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ARMed And Dangerous?


FirstFed Financial Corp. (FED) may be the riskiest mortgage lender around, but investors don't seem to mind. The stock of the tiny Santa Monica (Calif.) bank has soared more than 30% since September.

Why the feeding frenzy? Some are betting the housing market is poised for a recovery. There's also speculation that FirstFed is a takeover target, given that Wall Street has spent $3 billion on specialty lenders in the past year. Others say the stock is too cheap to pass up. At 68, FirstFed trades at just 8.5 times 2007 earnings, compared with 18 times for bigger banks. "You either take your chances on small caps or go with an incredibly expensive traditional bank that probably has more mortgage risk than you bargained for," says Joseph Pappo, a senior portfolio manager at Lotsoff Capital Management in Chicago.

The fervor over FirstFed isn't based on what's happening in the business. In the fourth quarter, mortgage originations plummeted by 66.8%, to $365 million—one of the steepest declines among all lenders. Cash from operating activities dropped into the red in the third quarter (the most recent data available), falling from $49 million in 2005 to negative $77.1 million a year later. Meanwhile, the number of problem loans more than quadrupled last year.

FirstFed's foundation could crack even further. The biggest problem: Its mortgage portfolio is packed with risky loans known as option ARMS. These adjustable-rate mortgages allow borrowers to make smaller monthly payments than they would normally owe by deferring the principal and adding the difference back to the balance. That may make a house more affordable at first. But when the balance hits a certain level, payments often jump significantly, and borrowers can run into major financial trouble.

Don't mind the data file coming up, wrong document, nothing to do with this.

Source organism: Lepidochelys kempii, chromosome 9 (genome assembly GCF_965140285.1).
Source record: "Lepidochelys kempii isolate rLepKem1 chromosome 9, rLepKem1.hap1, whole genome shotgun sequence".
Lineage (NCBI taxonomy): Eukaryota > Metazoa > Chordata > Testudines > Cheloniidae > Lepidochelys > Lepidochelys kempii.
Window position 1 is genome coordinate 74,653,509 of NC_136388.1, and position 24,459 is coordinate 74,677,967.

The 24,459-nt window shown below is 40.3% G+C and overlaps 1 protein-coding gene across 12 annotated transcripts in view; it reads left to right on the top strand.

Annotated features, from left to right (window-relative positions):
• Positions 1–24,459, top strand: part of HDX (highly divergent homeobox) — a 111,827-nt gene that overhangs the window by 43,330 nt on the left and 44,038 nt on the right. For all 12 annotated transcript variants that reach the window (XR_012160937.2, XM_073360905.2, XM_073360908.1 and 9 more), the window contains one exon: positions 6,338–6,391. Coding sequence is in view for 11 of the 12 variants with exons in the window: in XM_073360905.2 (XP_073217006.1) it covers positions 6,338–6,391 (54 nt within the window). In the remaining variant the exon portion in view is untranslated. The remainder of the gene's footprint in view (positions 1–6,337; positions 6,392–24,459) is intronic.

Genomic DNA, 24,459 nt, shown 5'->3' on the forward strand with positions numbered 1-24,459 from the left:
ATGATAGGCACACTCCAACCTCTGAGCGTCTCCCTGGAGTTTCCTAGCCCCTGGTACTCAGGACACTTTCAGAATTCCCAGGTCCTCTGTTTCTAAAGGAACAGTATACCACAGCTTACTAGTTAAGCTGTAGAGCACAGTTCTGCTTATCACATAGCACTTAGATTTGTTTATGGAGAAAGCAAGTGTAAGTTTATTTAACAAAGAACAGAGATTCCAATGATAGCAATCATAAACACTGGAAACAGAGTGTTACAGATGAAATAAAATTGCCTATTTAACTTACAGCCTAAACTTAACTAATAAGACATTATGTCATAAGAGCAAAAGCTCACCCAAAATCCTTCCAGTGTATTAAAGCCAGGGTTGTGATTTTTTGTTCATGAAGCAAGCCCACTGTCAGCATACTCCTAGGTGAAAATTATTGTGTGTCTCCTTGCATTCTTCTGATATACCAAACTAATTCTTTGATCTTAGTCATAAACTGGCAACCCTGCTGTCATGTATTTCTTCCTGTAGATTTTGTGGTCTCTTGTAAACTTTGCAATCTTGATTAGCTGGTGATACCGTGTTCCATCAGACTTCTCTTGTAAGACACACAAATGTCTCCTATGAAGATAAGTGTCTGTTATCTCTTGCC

FirstFed potentially faces darker days than peers who play in the same niche. For one thing, all of FirstFed's mortgages are for homes in California, where prices have cratered and foreclosures have skyrocketed. Also, 80% of its loans have little or no documentation to prove the borrower's income or assets, according to a recent company presentation. The bank uses credit scores to screen for elite borrowers.

But skeptics are starting to question the quality of FirstFed's earnings. The bulk of FirstFed's income is derived from noncash earnings, largely from the deferred principal on its option ARMs. That so-called negative amortization constituted $223.9 million, or 68.4%, of the bank's income before taxes in 2006, compared with 1.3% in 2004. In essence, FirstFed is booking profits on money it hasn't collected. The fear is that the bank will never collect, given the high delinquency and foreclosure rates in California. Says Frederick Cannon, managing director at Keefe, Bruyette & Woods Inc.: "The bearish view is that all the earnings are coming from money they didn't get yet."

RED FLAGS

FirstFed admits the environment is tougher today, but says its borrowers have stellar credit and can afford to keep up with the option ARMs' rising payments. Indeed, FirstFed's loan portfolio, with a higher credit quality and lower delinquency rate, is holding up better than those of larger competitors such as Countrywide Financial (CFC) in Calabasas, Calif., and Washington Mutual (WM) in Seattle. FirstFed CFO Douglas J. Goddard says the bank fully expects to collect on its loans. "In our nearly 25 years of offering this product, we have yet to find where payment shock' caused a default," he explains.

Still, given all the red flags, it's no wonder short-sellers have pounced. Some 40% of the company's 15.3 million shares have been sold short. That dynamic may have helped boost the stock. As it climbs, hedge funds and others rush to buy more shares to cover their money-losing short position, pushing the stock higher.

And as it goes up, the stock is attracting new buyers. "I constantly see momentum players buy financial companies because they hit some screen, but they don't really know what they own," says Richard Eckert, senior research analyst at ROTH Capital Partners in Newport Beach, Calif. "They are not distinguishing between cheap, and cheap for a reason."

By Mara Der Hovanesian


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